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Ideality: The Pinnacle of Quality and Competition

by Sunil Kumar V. Kaushik

One can assume the common reason behind the failure of many big brands to be competition, but the real reason is often a failure to identify and resolve contradictions in the system.

For instance, an example of this can be found when Nokia was the leader in the cell phone market. The company could have easily been the inventor of a smartphone, but they failed in (or ignored) addressing some of the key contradictions, providing an opportunity for the iPhone and Android.

Ideality Sunil Image1

A previous case study written by this author in March 2016 detailed the process of using TRIZ, the theory of inventive problem solving, to speed up lean and Six Sigma projects. The article focused on a system and subsystem level, but the author realized there was a rather large opportunity for the business hiding underneath.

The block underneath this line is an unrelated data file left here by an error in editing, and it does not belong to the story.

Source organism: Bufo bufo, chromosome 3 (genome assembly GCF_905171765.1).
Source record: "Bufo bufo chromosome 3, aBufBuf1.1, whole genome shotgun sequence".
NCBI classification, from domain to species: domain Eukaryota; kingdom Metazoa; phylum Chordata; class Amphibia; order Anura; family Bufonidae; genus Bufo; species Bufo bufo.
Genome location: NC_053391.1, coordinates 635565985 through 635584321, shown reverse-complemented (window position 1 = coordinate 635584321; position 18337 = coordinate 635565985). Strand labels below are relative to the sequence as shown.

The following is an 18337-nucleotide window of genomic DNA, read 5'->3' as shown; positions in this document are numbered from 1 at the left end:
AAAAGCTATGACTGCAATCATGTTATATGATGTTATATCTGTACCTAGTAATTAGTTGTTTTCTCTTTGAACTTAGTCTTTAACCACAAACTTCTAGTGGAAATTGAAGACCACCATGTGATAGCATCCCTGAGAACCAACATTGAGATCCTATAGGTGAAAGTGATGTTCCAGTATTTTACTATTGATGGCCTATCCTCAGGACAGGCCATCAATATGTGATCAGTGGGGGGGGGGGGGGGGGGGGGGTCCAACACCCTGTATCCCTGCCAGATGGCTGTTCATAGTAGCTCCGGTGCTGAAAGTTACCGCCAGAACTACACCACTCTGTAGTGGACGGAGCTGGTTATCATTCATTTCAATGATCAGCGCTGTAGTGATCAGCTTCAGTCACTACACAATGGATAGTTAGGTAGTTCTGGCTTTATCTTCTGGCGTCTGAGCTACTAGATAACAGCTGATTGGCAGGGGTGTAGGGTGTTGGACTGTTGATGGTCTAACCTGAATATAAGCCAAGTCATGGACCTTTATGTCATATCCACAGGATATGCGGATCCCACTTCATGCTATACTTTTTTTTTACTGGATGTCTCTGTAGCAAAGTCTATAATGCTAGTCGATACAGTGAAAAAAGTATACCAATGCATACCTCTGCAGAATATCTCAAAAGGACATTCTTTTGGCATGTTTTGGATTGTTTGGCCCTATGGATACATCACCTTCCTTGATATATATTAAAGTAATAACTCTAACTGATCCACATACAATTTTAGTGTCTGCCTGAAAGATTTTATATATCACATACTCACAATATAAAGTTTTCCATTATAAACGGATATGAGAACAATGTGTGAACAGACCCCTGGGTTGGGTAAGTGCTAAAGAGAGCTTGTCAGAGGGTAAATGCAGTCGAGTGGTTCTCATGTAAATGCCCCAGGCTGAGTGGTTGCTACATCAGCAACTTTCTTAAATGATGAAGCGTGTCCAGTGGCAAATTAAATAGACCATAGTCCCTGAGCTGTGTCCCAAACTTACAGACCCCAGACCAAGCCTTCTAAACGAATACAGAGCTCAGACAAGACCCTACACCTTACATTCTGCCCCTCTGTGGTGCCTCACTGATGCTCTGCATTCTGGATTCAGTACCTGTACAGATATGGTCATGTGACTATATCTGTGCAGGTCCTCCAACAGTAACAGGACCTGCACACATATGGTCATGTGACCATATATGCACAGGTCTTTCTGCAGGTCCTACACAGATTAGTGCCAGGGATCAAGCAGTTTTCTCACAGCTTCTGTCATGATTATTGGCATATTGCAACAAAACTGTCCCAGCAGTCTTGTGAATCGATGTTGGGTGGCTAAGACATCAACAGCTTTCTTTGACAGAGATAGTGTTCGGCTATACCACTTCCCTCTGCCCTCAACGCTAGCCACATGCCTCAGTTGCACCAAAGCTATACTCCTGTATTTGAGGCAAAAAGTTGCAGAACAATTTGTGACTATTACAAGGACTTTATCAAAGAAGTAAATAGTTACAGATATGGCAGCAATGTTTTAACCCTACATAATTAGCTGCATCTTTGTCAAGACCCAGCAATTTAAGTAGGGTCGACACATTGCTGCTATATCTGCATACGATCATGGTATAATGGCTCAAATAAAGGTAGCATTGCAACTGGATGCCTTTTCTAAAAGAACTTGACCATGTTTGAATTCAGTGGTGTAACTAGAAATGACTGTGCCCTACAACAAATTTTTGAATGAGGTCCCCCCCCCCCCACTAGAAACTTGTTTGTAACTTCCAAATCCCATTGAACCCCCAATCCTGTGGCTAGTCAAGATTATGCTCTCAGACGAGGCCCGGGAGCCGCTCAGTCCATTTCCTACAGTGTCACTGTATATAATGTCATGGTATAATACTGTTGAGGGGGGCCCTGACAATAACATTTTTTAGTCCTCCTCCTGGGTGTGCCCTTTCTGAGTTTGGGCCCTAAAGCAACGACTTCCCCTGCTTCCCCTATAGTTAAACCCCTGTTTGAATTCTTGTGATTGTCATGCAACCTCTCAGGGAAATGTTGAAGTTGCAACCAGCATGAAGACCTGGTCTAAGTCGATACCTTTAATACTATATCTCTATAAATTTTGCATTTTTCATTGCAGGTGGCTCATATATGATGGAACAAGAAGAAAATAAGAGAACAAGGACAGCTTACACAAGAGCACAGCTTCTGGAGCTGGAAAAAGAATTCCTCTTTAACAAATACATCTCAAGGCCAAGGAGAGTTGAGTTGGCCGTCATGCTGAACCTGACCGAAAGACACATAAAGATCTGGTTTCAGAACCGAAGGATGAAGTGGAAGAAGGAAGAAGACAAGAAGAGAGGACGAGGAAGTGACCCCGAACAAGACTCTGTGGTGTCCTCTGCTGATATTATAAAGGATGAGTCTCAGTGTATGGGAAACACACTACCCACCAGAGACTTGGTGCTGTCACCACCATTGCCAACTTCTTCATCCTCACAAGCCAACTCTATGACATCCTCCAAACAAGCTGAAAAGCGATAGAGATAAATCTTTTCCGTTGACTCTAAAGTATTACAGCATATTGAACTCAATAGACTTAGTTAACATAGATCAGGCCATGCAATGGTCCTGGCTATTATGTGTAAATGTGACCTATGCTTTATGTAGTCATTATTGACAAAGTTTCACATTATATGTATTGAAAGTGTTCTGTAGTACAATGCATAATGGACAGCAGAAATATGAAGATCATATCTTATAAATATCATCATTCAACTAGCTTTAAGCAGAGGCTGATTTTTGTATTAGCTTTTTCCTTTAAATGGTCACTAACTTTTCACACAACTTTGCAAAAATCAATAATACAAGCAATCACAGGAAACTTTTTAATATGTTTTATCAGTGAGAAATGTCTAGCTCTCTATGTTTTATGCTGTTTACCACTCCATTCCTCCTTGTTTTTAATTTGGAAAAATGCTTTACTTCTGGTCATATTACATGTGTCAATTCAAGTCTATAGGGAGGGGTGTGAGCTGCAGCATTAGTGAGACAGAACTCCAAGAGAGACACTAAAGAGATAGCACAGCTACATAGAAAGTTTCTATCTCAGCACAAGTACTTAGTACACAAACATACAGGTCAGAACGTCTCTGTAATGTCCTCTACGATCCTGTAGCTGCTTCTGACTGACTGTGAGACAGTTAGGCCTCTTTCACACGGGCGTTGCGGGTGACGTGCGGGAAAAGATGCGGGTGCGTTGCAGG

Case Study At a Glance . . .

Ideality: The Pinnacle of Quality and Competition

KC Case Study Icon 2

-For any given contradiction, TRIZ has a solution for improving the process by making changes to a process step.

-Within TRIZ lies a concept called ideality, or the ideal state of a system where all functions are achieved without problem.

-In this case study, the author explains how ideality can be achieved using real-life examples.

Download the entire case study (PDF) or continue reading below.

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Ideality Case Study

The objective was to devise a fool-proof methodology that could help any organization stay ahead of its competition through innovation. The quality methodology used to make a strategic plan is “hoshin planning,” and one of its key steps is to develop breakthrough objectives. Many major brands follow it, but why do many fail and few succeed?

These breakthrough objectives are established purely through tools like Ansoff Matrix (an example of which is provided in Table 1), which helps to show the gaps in the product or services offered to the existing consumers and the offerings of the competitors. The entire process of innovation is seen through a very small lens, and secondly it is seen on the existing product rather than the functionality.

Ideality Sunil Table 1

TRIZ has a very powerful concept called ideality. According to the concept, the ideal state of the system is where all of its functions are achieved without causing problems. The system is better, faster, costs less, commits fewer errors, and requires less maintenance. In other words, an ideal system consists of all positives and no negatives.